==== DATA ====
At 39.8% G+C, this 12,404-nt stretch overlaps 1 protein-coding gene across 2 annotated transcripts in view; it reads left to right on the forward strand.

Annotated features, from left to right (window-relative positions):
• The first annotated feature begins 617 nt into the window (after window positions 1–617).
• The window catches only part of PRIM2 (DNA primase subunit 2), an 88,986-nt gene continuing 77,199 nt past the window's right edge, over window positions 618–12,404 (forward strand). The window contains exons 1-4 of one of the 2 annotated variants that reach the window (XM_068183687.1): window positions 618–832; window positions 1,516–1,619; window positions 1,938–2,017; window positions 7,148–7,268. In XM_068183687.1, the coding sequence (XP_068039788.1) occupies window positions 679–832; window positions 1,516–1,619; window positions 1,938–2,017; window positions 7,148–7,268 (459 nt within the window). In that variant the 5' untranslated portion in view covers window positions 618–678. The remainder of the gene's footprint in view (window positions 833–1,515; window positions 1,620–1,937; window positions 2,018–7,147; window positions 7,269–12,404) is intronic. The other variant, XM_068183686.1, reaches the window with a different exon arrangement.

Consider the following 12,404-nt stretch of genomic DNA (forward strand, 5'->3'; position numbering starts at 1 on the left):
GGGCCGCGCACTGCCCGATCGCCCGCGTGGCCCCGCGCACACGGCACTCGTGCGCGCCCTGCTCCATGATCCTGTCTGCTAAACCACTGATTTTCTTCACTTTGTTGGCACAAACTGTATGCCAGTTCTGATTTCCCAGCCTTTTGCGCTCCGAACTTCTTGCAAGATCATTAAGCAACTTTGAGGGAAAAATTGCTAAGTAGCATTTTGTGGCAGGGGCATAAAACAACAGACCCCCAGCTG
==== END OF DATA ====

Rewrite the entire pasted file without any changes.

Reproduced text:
At 39.8% G+C, this 12,404-nt stretch overlaps 1 protein-coding gene across 2 annotated transcripts in view; it reads left to right on the forward strand.

Annotated features, from left to right (window-relative positions):
• The first annotated feature begins 617 nt into the window (after window positions 1–617).
• The window catches only part of PRIM2 (DNA primase subunit 2), an 88,986-nt gene continuing 77,199 nt past the window's right edge, over window positions 618–12,404 (forward strand). The window contains exons 1-4 of one of the 2 annotated variants that reach the window (XM_068183687.1): window positions 618–832; window positions 1,516–1,619; window positions 1,938–2,017; window positions 7,148–7,268. In XM_068183687.1, the coding sequence (XP_068039788.1) occupies window positions 679–832; window positions 1,516–1,619; window positions 1,938–2,017; window positions 7,148–7,268 (459 nt within the window). In that variant the 5' untranslated portion in view covers window positions 618–678. The remainder of the gene's footprint in view (window positions 833–1,515; window positions 1,620–1,937; window positions 2,018–7,147; window positions 7,269–12,404) is intronic. The other variant, XM_068183686.1, reaches the window with a different exon arrangement.

Consider the following 12,404-nt stretch of genomic DNA (forward strand, 5'->3'; position numbering starts at 1 on the left):
GGGCCGCGCACTGCCCGATCGCCCGCGTGGCCCCGCGCACACGGCACTCGTGCGCGCCCTGCTCCATGATCCTGTCTGCTAAACCACTGATTTTCTTCACTTTGTTGGCACAAACTGTATGCCAGTTCTGATTTCCCAGCCTTTTGCGCTCCGAACTTCTTGCAAGATCATTAAGCAACTTTGAGGGAAAAATTGCTAAGTAGCATTTTGTGGCAGGGGCATAAAACAACAGACCCCCAGCTG